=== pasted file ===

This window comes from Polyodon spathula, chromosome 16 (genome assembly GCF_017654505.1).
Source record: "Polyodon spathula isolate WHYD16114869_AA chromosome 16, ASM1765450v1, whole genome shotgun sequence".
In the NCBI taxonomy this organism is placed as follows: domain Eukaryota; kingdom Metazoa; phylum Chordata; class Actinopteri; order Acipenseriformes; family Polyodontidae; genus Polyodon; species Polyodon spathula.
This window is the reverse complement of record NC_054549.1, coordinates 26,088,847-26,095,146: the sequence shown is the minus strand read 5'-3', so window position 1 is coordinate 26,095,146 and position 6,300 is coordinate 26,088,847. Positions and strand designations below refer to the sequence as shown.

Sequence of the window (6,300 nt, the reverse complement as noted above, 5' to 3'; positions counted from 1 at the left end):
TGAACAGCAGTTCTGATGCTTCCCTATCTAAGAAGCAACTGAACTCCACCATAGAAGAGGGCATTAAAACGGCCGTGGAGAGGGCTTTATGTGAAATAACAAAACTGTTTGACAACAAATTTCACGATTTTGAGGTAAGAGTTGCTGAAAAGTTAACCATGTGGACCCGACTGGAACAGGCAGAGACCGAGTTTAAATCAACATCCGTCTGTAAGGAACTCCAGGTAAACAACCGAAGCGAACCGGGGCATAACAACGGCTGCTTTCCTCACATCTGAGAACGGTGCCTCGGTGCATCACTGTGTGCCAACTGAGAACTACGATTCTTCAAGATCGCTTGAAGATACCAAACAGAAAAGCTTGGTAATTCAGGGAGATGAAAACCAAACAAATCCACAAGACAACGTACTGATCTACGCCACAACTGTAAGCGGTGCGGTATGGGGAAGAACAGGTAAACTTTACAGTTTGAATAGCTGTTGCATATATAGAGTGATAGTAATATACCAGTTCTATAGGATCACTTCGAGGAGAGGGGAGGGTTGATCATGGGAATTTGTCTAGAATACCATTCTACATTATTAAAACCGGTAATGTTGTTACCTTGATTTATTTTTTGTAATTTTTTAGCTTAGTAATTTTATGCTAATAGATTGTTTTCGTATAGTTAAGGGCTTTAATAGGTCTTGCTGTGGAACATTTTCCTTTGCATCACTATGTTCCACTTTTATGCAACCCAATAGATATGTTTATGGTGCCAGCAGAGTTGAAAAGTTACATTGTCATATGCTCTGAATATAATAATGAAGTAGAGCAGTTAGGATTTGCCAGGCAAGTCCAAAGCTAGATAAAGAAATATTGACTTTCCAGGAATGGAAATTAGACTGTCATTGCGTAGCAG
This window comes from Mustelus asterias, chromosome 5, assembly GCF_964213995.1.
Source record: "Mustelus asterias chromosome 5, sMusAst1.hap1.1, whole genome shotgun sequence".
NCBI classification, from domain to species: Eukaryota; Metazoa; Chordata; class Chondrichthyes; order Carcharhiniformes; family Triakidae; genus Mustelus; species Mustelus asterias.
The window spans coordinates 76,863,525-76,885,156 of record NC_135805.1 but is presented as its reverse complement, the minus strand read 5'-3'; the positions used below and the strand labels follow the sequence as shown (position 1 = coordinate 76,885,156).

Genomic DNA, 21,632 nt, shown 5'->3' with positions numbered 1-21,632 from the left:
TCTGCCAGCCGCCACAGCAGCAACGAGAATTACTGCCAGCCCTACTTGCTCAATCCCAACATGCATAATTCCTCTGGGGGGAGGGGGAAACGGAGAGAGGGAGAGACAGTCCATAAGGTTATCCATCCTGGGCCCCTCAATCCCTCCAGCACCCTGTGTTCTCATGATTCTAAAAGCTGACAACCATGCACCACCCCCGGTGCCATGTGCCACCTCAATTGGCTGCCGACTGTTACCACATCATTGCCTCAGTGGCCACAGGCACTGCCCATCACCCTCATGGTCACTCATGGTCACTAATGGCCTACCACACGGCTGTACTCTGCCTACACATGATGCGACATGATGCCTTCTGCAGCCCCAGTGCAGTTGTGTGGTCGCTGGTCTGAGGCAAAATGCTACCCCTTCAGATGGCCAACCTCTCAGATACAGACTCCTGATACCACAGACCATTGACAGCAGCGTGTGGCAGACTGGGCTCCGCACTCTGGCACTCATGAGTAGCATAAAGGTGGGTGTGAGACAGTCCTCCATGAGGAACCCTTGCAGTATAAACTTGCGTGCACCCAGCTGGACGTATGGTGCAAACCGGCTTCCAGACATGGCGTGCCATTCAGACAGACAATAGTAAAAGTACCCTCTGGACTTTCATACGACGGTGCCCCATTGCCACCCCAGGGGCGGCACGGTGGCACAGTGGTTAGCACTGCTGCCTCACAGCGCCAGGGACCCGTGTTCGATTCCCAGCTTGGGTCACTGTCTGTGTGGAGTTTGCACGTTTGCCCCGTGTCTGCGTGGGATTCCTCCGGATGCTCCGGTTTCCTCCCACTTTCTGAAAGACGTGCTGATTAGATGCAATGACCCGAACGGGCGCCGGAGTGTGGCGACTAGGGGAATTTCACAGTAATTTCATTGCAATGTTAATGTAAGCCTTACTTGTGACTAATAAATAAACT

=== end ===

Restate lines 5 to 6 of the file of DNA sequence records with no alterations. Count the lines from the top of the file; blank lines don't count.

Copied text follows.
Sequence of the window (6,300 nt, the reverse complement as noted above, 5' to 3'; positions counted from 1 at the left end):
TGAACAGCAGTTCTGATGCTTCCCTATCTAAGAAGCAACTGAACTCCACCATAGAAGAGGGCATTAAAACGGCCGTGGAGAGGGCTTTATGTGAAATAACAAAACTGTTTGACAACAAATTTCACGATTTTGAGGTAAGAGTTGCTGAAAAGTTAACCATGTGGACCCGACTGGAACAGGCAGAGACCGAGTTTAAATCAACATCCGTCTGTAAGGAACTCCAGGTAAACAACCGAAGCGAACCGGGGCATAACAACGGCTGCTTTCCTCACATCTGAGAACGGTGCCTCGGTGCATCACTGTGTGCCAACTGAGAACTACGATTCTTCAAGATCGCTTGAAGATACCAAACAGAAAAGCTTGGTAATTCAGGGAGATGAAAACCAAACAAATCCACAAGACAACGTACTGATCTACGCCACAACTGTAAGCGGTGCGGTATGGGGAAGAACAGGTAAACTTTACAGTTTGAATAGCTGTTGCATATATAGAGTGATAGTAATATACCAGTTCTATAGGATCACTTCGAGGAGAGGGGAGGGTTGATCATGGGAATTTGTCTAGAATACCATTCTACATTATTAAAACCGGTAATGTTGTTACCTTGATTTATTTTTTGTAATTTTTTAGCTTAGTAATTTTATGCTAATAGATTGTTTTCGTATAGTTAAGGGCTTTAATAGGTCTTGCTGTGGAACATTTTCCTTTGCATCACTATGTTCCACTTTTATGCAACCCAATAGATATGTTTATGGTGCCAGCAGAGTTGAAAAGTTACATTGTCATATGCTCTGAATATAATAATGAAGTAGAGCAGTTAGGATTTGCCAGGCAAGTCCAAAGCTAGATAAAGAAATATTGACTTTCCAGGAATGGAAATTAGACTGTCATTGCGTAGCAG